Remember that little maneuver Alexander pulled during the Siege of Tyre? Well, picture a severe case of the exact opposite: Someone turning an entire country into an island at the drop of a hat.
There was a time in history that the Dutch were this close to being the most powerful country on the planet today. The only thing standing between the Dutch and Imperial British-level world dominance was the sorry fact that they were stuck on the European continent with a load of bad neighbors. Suffering from severe island-envy, the Dutch were desperate to get the hell off of the landmass, and their solution to this dilemma was the Dutch Water Line.
"That thing's operational!"
The Dutch Water Line was the brainchild of stadtholder Maurice of Nassau, who was a pretty important guy even though his job looked like a typo. The idea was to use Holland's natural water-bodies and low sea level to deliberately inundate the country, creating a natural sea-barrier whenever it was needed.
Nassau's successor put the people to work with shovels and pickaxes and by god, before long they had put Holland on a freaking island surrounded by shallow water. Then they planted a generous garden of mines, barbed wire and even animal traps that disappeared underwater once the floodgates were opened.
The Dutch Deflector Shield.
It worked, too. The Dutch won the Franco-Dutch War specifically because their little superweapon successfully stopped the armies of Louis XIV, thus forcing them to go home to their non-superweapon state, thumbs planted firmly up their own asses.
The French finished their own super-weapon just in time for the Germans to blow it up.
If there is one thing movies and real-time strategy games have taught us about warfare, it's that superweapons are pretty much the Konami code of combat. The Americans had the A-Bomb, the good guys in Red Alert had the Chronosphere and the Karen in Burma had a John Rambo so pumped with HGH he sweat steroids and crapped jawbones.
Up, up, down, down, left, right, left...
With that said, you can really tell a lot about a people by their superweapons, and when it came to the Mongols, it's safe to say they didn't pull any punches. Hell, even their conventional weapons were pretty damn sick. For example, when they finally won their long war with the Jin, the roads of Beijing were "greasy from human fat," and the air was saturated with a poisonous fume like Mordor.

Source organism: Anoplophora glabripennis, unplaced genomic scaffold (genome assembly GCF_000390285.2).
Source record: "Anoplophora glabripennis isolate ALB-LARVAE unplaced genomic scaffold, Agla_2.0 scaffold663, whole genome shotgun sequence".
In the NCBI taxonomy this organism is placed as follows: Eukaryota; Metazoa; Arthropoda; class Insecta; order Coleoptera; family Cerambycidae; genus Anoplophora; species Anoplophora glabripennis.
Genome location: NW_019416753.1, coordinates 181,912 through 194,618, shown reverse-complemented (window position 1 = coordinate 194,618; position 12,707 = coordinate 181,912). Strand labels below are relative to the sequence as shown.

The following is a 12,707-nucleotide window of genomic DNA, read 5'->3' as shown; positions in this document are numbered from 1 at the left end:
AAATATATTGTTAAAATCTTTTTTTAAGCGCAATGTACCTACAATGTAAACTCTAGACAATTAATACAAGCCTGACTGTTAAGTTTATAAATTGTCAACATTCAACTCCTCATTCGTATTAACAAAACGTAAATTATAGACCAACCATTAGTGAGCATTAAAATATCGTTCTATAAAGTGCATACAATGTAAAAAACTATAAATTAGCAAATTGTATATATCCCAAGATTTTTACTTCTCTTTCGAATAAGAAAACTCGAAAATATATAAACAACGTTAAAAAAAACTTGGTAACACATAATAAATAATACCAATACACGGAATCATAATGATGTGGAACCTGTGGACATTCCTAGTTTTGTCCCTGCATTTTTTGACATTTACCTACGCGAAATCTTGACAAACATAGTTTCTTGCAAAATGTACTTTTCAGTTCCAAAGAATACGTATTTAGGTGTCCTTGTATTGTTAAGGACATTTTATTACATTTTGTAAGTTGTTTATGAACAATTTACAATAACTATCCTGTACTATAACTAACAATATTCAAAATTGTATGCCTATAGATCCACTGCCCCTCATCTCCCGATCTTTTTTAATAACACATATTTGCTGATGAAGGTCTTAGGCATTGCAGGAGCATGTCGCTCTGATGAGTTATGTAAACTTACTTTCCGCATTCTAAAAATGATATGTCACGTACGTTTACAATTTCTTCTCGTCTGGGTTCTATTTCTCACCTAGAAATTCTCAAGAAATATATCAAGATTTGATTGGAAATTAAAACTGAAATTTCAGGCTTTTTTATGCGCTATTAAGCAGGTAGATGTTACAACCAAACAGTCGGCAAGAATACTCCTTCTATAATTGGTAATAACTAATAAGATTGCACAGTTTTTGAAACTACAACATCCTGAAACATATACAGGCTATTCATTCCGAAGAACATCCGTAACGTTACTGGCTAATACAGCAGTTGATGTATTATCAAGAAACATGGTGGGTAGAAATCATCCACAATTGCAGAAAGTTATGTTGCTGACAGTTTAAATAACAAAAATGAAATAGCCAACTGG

During the Siege of Caffa in 1346, the Mongol armies of the Golden Horde unleashed a weapon of war utterly unmatched in terms of its consequence: Yersinia pestis. You might know it better as the bubonic plague. Or, by its much cooler name: Black Death.
The disease had been enjoying a nice retirement in Middle of Nowhere, Central Asia, until the advancing Mongols had to mess up the migration routes of small rodents. By the time the Horde reached the city of Caffa situated in the Black Sea, their own soldiers were already dropping dead from the illness.
But of course that wasn't their fault. Their people picked up some microbes as they were stomping across the countryside. It's not like they intentionally spread the dis-
Oh wait. They did. When they saw how effectively the disease took out their own people, they reportedly started loading their diseased corpses into catapults and launching them over the walls of their enemies.
The enemy in this case, the city of Caffa, was a major shipping port serving the entire region. People fleeing the invasion and raining corpses jumped in their boats and sailed off in every direction. By the time they drifted back to their ports throughout Europe with news from Caffa, their boats were true ghost-ships with Y. pestis patients literally bursting "like pinatas."
The world's population at the time the Mongols started flinging infected corpses was around 450 million. By the time the Black Death got through with them a few decades later, it was as low as 350 million. Their little biological weapon campaign killed one out of every four or five people on planet Earth, utterly changing the face of human civilization and creating the modern world as we know it.
Take a moment to reflect on that. In a way, everything you see around you is indirectly the result of one particular group of assholes.
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